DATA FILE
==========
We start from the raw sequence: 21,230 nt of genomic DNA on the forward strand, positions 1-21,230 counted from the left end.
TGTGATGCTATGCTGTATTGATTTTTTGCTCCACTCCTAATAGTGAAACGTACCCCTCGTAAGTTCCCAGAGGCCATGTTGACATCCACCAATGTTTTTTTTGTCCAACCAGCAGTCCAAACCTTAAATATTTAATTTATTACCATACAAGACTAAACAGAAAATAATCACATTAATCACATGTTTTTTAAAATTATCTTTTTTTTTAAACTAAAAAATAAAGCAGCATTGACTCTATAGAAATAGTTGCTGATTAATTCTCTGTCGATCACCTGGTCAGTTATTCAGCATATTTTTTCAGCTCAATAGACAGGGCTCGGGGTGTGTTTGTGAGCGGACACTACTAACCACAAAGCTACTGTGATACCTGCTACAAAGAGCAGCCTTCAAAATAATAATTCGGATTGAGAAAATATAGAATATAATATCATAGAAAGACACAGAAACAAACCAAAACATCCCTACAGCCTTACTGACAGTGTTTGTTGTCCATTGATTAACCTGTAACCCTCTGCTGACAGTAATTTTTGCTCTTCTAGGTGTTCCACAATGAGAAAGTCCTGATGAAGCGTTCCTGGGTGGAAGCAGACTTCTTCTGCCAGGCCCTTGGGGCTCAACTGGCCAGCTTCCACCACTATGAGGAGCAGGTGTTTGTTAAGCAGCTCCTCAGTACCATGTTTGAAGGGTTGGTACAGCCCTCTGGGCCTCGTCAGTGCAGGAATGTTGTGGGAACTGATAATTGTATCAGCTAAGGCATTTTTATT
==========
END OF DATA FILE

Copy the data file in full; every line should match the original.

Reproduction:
We start from the raw sequence: 21,230 nt of genomic DNA on the forward strand, positions 1-21,230 counted from the left end.
TGTGATGCTATGCTGTATTGATTTTTTGCTCCACTCCTAATAGTGAAACGTACCCCTCGTAAGTTCCCAGAGGCCATGTTGACATCCACCAATGTTTTTTTTGTCCAACCAGCAGTCCAAACCTTAAATATTTAATTTATTACCATACAAGACTAAACAGAAAATAATCACATTAATCACATGTTTTTTAAAATTATCTTTTTTTTTAAACTAAAAAATAAAGCAGCATTGACTCTATAGAAATAGTTGCTGATTAATTCTCTGTCGATCACCTGGTCAGTTATTCAGCATATTTTTTCAGCTCAATAGACAGGGCTCGGGGTGTGTTTGTGAGCGGACACTACTAACCACAAAGCTACTGTGATACCTGCTACAAAGAGCAGCCTTCAAAATAATAATTCGGATTGAGAAAATATAGAATATAATATCATAGAAAGACACAGAAACAAACCAAAACATCCCTACAGCCTTACTGACAGTGTTTGTTGTCCATTGATTAACCTGTAACCCTCTGCTGACAGTAATTTTTGCTCTTCTAGGTGTTCCACAATGAGAAAGTCCTGATGAAGCGTTCCTGGGTGGAAGCAGACTTCTTCTGCCAGGCCCTTGGGGCTCAACTGGCCAGCTTCCACCACTATGAGGAGCAGGTGTTTGTTAAGCAGCTCCTCAGTACCATGTTTGAAGGGTTGGTACAGCCCTCTGGGCCTCGTCAGTGCAGGAATGTTGTGGGAACTGATAATTGTATCAGCTAAGGCATTTTTATT